* Deputy president pleads not guilty in court
* Ruto on trial for post-election violence
* Trial sets stage for that of president in November
* Proceedings will test stability in Kenya and region (Adds Kenyans follow court on TV)
By Thomas Escritt and James Macharia/ Reuters
Somalilandsun – Kenya’s Deputy President William Ruto pleaded innocent to crimes against humanity charges at the International Criminal Court on Tuesday, while back home Kenyans hoped the case would not reignite political violence they have struggled to overcome.
As the parties took their places in the courtroom before the judges arrived, Ruto appeared relaxed, laughing and smiling with his lawyers. Joshua arap Sang, his co-accused, gave a reporter the thumbs-up sign.
Ruto and Sang are charged with co-orchestrating a post-election bloodbath five years ago, working with co-conspirators to murder, deport and persecute supporters of rival political parties in Kenya’s Rift Valley region.
“The crimes of which Mr Ruto and Mr Sang are charged were not just random and spontaneous acts of brutality,” said Fatou Bensouda, the ICC’s prosecutor, describing the charges in court.
“This was a carefully planned and executed plan of violence… Ruto’s ultimate goal was to seize political power for himself and his party in the event he could not do so via the ballot box.”
It is the first time such a senior official has appeared in court to face international justice while still serving in office. Kenya’s President Uhuru Kenyatta, Ruto’s former rival and now his political ally, will also face trial on similar charges of crimes against humanity, beginning in November.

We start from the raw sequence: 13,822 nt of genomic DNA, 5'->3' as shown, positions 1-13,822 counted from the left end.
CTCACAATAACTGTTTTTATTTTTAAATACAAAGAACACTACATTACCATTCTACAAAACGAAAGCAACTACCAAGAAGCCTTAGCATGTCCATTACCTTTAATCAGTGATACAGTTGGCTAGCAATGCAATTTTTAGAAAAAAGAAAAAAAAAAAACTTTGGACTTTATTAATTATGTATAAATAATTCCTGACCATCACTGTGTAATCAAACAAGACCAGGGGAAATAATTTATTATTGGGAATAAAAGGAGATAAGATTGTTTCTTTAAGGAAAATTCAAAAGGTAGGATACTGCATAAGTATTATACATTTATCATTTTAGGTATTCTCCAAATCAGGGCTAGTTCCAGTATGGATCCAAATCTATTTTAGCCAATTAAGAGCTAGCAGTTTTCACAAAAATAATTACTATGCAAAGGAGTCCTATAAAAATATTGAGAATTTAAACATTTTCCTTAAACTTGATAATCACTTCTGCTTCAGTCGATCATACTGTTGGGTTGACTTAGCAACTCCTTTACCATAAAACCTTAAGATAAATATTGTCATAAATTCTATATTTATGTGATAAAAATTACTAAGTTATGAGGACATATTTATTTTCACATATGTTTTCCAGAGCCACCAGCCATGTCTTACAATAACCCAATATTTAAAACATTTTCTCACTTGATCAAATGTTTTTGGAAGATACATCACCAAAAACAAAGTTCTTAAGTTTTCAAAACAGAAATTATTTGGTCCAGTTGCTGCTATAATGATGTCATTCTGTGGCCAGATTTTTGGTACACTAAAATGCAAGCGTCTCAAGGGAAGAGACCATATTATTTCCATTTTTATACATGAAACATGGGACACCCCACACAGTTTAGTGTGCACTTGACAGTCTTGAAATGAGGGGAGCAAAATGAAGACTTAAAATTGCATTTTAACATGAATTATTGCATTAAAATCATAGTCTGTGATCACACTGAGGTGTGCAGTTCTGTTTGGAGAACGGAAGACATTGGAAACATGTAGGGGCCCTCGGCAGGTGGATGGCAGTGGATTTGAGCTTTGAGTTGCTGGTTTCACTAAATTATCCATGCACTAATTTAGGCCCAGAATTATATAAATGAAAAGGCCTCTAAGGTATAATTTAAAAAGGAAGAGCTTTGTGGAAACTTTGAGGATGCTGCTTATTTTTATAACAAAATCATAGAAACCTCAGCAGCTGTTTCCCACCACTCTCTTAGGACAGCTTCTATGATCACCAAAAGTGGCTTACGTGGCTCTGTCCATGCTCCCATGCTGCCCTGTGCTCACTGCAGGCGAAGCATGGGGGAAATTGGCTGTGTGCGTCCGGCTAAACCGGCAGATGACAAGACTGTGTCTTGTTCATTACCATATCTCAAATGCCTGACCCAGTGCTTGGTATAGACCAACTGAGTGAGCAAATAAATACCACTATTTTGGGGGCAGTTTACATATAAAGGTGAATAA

The cases have split public opinion, and witness testimonies of the violence in 2007-08 that killed more than a thousand people could stir tension.
The cases are also a major test for prosecutors at the decade-old Hague-based ICC, who have had a low success rate and face accusations of focusing on African countries, while avoiding war crimes in other global hotspots.
Rival members of Kenyatta’s Kikuyu and Ruto’s Kalenjin tribes, wielding machetes, knives, and bows and arrows, went on the rampage after a disputed 2007 election, butchering more than 1,200 people and driving hundreds of thousands from their homes.
This year, Kenyatta and Ruto buried their differences and joined forces for another election, which was comparatively peaceful. Their joint Jubilee Alliance ticket was elected in March after a campaign in which their supporters criticised the ICC for meddling in Kenya’s affairs.
They say their new alliance makes violence unlikely. Their supporters say the court cases risk undoing years of painstaking reconciliation, although they insist the alliance will survive.
“LET JUSTICE TAKE ITS COURSE”
In the epicentre of the violence on Ruto’s political turf in the lush Rift Valley town of Eldoret, some 300 km north-west of the capital Nairobi, Patrick Muchiri said he watched the trial with several others crowded around a television at a restaurant.